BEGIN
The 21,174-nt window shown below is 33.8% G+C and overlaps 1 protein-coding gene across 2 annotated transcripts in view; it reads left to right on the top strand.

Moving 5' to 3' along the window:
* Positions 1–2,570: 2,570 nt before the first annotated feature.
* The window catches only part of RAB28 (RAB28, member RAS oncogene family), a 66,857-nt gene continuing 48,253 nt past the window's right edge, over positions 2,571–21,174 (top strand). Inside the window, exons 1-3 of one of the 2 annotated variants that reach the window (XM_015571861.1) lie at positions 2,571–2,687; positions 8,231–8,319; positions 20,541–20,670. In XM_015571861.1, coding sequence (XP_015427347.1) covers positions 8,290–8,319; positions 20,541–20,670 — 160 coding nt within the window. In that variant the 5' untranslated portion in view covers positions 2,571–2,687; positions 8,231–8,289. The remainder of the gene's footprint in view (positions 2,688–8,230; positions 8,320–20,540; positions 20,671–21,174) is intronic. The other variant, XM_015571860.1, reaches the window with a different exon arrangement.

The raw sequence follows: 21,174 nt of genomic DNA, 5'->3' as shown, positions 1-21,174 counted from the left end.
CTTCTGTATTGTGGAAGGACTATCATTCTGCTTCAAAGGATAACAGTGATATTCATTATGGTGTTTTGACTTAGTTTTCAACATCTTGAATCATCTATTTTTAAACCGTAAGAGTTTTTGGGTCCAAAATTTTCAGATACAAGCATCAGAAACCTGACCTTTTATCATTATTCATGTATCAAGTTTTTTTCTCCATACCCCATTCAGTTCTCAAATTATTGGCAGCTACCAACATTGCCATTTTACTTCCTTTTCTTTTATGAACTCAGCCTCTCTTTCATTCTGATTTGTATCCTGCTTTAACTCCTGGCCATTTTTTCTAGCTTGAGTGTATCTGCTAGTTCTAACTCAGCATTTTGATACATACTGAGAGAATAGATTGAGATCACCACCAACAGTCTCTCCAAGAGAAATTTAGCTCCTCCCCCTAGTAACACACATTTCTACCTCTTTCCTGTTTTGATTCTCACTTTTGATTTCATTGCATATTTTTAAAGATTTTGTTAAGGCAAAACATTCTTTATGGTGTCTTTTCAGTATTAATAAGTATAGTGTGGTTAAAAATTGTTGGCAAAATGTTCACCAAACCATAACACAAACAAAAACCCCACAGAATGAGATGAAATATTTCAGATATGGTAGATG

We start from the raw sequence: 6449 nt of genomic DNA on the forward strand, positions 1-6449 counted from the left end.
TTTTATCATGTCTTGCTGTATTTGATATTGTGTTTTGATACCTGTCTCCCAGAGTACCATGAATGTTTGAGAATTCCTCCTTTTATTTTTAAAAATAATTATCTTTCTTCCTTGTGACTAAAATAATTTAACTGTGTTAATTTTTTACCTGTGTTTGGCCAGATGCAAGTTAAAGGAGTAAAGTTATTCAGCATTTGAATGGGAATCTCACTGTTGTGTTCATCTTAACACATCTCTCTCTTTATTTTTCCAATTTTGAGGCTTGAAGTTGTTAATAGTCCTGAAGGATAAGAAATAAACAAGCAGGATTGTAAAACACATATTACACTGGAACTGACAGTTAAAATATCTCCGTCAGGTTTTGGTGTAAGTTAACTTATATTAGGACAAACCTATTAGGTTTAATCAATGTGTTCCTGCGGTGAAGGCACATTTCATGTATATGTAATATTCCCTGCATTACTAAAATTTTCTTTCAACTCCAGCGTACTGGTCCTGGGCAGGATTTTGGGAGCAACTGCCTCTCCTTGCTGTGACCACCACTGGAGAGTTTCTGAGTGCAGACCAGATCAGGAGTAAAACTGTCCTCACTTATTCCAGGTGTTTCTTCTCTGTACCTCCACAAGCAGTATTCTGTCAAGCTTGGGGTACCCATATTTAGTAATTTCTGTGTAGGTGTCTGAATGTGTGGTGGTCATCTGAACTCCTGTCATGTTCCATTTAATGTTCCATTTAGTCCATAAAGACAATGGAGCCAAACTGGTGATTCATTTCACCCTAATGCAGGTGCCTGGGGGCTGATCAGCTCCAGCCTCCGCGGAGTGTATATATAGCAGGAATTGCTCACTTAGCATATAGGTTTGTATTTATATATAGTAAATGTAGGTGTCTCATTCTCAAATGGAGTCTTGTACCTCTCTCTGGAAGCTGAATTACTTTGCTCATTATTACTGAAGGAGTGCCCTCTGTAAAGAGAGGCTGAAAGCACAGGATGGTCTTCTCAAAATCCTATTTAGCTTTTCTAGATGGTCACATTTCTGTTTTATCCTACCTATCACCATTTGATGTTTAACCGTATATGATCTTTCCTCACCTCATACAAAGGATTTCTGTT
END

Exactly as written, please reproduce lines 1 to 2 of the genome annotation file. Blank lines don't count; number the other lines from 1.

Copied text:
The 21,174-nt window shown below is 33.8% G+C and overlaps 1 protein-coding gene across 2 annotated transcripts in view; it reads left to right on the top strand.

Moving 5' to 3' along the window: